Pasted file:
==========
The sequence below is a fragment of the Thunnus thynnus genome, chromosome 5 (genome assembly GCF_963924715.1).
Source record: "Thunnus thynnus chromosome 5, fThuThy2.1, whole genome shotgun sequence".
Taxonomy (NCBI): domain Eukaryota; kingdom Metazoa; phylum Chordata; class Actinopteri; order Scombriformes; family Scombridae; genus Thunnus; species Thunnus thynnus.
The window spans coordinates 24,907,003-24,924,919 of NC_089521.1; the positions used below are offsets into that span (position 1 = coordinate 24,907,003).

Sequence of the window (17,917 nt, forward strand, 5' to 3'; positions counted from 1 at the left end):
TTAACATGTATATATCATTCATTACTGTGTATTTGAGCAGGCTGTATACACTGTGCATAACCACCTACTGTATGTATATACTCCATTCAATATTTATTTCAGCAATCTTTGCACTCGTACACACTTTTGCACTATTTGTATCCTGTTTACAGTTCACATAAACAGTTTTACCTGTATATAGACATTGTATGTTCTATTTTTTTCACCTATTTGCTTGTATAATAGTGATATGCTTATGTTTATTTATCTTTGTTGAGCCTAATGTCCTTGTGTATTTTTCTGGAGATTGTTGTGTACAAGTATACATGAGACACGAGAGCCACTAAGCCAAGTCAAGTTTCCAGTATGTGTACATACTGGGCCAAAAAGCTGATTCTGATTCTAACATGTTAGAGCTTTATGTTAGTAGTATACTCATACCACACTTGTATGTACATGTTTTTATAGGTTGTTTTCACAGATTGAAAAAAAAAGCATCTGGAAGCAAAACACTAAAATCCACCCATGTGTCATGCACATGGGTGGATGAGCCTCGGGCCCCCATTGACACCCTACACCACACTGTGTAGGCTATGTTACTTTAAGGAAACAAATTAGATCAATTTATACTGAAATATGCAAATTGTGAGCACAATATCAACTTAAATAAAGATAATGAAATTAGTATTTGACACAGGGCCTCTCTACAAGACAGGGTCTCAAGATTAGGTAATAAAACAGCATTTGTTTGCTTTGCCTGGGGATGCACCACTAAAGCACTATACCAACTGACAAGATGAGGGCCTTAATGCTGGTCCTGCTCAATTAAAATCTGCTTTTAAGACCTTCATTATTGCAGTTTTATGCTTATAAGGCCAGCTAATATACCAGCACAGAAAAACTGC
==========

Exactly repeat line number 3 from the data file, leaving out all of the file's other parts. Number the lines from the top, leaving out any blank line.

Taxonomy (NCBI): domain Eukaryota; kingdom Metazoa; phylum Chordata; class Actinopteri; order Scombriformes; family Scombridae; genus Thunnus; species Thunnus thynnus.